August 28, 2010

Art Squared winners announced
(and proceeds given to Food Bank)

DeeDee Dumont, Jim Chaplin and Janet Mrazek with the Food Bank's check

 The Racine Art Guild's second Art Squared project ended in Monument Square today, a success in every way:
  •  All 100 of the food-themed canvasses were sold.
  • A $2,000 check was presented to the Racine County Food Bank.
  • Purchasers happily picked up the 6"x6" canvasses they had won in the project's random drawing.
  • Three award winners chosen by popular vote were announced.
 The three winners are:

1st Prize, $250: Lydia Fervoy: Summer squash (oil)

Of her painting, she wrote: "The colors and sculptural shapes of the squash were appealing to me."

2nd Place: $125: Cindy Peterson: Chocolate strawberries (acrylic)

She wrote: "I chose to capture the decadence and flavor of chocolate-covered strawberries in my piece. Something a viewer can look at and say, "That looks delicious!" To me, these are romantic, festive and universally savored. A real "food for the heart" in my opinion."

3rd Place: $75: Russell Bohn: Forbidden Fruit (acrylic and papier mache)

Of his three-dimensional sculpture and canvass, Bohn wrote: "The world needs food to survive. Hunger is caused by those who eat forbidden frut: The fruit of power, greed or disinterest."

Posters showing the 100 canvasses are available in three sizes from the Art Guild.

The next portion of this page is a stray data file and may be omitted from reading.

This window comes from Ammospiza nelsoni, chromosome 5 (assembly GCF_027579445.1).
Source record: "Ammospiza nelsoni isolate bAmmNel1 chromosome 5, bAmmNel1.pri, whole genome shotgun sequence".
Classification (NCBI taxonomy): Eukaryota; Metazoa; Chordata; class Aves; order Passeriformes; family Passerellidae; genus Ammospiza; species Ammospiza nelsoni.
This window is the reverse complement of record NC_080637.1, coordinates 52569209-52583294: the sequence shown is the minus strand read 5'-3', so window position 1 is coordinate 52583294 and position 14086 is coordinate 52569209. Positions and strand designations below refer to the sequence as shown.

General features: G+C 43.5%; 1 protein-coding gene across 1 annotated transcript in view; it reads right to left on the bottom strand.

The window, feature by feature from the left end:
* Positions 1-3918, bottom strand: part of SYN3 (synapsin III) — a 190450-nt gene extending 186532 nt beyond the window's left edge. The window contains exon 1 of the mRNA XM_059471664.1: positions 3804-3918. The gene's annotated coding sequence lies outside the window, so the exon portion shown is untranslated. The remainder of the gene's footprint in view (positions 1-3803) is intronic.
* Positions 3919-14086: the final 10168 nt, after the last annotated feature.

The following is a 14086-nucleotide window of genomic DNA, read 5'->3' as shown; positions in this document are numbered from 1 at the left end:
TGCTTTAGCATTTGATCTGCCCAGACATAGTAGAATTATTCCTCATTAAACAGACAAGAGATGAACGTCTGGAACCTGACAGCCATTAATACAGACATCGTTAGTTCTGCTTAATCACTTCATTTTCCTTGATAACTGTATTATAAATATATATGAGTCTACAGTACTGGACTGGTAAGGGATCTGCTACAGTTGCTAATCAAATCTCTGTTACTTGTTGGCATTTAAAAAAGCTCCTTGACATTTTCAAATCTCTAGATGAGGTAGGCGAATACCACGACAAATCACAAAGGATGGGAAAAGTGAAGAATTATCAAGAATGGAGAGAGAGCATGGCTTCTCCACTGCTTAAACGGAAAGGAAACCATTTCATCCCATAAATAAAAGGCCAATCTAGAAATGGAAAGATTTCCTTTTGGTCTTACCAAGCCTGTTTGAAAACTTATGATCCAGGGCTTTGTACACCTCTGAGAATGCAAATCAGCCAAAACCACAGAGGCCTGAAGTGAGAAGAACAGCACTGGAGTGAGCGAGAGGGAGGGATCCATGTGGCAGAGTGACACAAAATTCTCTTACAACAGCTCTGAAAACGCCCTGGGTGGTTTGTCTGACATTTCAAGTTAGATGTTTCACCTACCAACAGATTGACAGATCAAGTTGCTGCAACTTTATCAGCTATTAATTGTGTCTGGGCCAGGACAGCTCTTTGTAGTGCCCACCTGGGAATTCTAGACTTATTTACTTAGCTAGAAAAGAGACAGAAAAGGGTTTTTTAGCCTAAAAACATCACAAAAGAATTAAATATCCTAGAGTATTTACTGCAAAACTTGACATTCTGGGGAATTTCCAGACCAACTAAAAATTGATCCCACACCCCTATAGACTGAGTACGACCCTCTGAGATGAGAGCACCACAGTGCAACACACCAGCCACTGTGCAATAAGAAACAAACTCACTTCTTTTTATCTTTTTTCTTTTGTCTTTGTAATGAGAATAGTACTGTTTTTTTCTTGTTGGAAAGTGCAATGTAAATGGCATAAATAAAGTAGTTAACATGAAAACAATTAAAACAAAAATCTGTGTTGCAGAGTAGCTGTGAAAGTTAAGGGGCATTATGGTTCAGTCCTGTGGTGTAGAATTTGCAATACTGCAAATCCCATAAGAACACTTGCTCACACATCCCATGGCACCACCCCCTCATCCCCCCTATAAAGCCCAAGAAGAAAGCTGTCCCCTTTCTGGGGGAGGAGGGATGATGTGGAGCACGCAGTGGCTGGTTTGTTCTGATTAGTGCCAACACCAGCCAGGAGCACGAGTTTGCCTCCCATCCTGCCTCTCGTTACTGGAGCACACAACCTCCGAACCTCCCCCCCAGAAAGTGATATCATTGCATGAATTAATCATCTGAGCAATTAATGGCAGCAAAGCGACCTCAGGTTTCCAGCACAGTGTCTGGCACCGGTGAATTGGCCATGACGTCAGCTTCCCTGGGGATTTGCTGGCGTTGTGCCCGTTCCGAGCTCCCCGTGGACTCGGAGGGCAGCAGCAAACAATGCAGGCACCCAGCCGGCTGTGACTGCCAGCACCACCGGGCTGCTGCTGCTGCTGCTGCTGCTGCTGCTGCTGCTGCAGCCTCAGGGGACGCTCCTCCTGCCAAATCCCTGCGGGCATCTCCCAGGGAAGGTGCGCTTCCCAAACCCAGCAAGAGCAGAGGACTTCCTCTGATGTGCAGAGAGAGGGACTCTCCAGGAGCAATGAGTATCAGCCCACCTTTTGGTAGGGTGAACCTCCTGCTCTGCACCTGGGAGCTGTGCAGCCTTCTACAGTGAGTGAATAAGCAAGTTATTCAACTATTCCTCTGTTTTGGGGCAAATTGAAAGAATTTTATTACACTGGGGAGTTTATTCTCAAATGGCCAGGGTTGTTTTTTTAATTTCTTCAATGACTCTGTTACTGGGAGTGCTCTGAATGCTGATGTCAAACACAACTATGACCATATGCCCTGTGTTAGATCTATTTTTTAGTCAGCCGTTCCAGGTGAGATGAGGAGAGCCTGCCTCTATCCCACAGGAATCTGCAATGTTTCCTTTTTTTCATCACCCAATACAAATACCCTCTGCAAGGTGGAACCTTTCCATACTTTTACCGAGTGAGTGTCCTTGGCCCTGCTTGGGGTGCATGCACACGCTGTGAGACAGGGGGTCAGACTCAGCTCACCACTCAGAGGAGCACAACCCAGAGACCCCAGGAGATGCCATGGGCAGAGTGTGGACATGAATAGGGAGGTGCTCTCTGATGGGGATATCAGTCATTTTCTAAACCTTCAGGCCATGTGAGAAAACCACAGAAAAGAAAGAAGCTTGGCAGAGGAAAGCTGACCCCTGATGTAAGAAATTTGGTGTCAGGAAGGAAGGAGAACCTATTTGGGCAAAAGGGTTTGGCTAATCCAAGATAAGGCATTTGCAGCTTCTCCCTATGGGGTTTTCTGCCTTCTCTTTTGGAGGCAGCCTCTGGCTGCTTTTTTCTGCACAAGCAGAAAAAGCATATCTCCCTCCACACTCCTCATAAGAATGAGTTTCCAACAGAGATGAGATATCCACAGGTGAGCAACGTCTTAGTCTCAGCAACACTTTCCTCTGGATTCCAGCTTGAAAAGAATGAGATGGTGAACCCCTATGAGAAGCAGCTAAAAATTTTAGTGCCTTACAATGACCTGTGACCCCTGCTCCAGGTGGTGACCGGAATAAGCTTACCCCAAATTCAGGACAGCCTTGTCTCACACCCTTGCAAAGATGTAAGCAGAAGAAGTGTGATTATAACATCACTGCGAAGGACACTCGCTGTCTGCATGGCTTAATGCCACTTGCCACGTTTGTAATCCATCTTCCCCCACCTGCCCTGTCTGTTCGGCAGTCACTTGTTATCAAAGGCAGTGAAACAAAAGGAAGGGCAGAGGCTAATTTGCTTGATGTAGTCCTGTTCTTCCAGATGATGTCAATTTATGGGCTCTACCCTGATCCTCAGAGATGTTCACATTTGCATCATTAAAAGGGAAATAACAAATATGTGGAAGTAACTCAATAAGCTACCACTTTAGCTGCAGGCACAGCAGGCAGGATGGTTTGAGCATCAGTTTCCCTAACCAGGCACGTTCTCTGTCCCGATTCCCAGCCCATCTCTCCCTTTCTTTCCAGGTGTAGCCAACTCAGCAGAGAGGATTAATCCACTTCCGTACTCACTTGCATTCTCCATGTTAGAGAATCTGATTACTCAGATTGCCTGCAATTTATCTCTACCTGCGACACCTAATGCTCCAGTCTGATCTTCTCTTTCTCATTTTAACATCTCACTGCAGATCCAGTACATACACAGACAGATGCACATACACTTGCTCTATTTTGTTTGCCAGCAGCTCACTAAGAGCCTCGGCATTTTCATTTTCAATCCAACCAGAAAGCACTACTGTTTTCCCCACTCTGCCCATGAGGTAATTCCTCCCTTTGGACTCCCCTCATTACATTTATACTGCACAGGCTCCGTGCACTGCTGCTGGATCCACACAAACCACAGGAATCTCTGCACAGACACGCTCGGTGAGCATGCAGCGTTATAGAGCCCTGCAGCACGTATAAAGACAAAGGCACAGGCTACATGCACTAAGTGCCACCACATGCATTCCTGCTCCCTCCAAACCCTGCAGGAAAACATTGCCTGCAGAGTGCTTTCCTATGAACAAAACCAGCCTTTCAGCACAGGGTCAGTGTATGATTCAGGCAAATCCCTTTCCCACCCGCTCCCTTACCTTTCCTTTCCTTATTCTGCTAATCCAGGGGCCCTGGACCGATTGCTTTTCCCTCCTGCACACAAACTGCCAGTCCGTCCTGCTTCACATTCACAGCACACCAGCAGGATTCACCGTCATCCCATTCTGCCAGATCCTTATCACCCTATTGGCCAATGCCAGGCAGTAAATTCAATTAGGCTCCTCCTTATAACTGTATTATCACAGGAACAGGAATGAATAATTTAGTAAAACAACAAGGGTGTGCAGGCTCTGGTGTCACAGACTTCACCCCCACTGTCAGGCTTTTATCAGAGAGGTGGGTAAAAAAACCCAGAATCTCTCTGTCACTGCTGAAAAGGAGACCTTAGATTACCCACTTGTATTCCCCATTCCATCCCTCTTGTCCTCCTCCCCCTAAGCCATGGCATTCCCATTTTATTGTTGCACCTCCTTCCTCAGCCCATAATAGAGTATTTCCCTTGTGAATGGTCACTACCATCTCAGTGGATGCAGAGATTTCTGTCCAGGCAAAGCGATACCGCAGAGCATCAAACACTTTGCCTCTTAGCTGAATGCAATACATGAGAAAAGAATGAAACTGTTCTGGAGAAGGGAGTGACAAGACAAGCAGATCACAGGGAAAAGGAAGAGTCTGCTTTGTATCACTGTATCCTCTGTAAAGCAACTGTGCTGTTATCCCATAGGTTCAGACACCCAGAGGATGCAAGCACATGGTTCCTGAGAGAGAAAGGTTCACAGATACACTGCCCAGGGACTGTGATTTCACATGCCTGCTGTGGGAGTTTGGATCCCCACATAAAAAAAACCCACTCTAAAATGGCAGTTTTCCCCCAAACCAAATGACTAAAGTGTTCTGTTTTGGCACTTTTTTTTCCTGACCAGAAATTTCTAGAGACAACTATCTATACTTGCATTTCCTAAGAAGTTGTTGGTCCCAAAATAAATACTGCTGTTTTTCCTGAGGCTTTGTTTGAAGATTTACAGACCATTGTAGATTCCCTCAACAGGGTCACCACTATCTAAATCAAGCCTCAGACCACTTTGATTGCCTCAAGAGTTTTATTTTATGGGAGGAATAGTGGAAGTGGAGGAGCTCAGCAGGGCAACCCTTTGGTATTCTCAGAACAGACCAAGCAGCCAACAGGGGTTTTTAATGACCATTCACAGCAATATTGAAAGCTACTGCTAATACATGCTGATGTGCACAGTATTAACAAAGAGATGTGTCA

Here are our story and photos from last year's Art Squared project, a benefit for the Racine Theatre Guild, in which the canvasses were themed to the play Godspell.

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August 26, 2010

Meet Bob, an affectionate cat looking for a friend

As the old saying goes, "If you want a friend in Washington, get a dog."

In Racine -- this week, anyway -- we have an affectionate cat looking for a friend.

Bob is a 1-year-old, domestic short-hair orange tiger.  He arrived at Countryside Humane Society in May as a stray.

Bob will rub up against you and purr to show his appreciation. Bob is looking for his forever home. He is good with children of all ages.

Bob has been neutered. He also tested negative for Felv and has had rabies, distemper and a worming.  Bob is ready to go home.

If you're looking for a cuddly friend, check out Bob at the Countryside Humane Society, 2706 Chicory Rd., or call them at 262-554-6699.

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10-Year Plan: Dickert's broken promise

What's a plan?

That's the question Alderman Terry McCarthy raised this morning in The Journal Times in response to the document Mayor John Dickert released this week. Here's McCarthy's comment, as written by reporter Paul Sloth: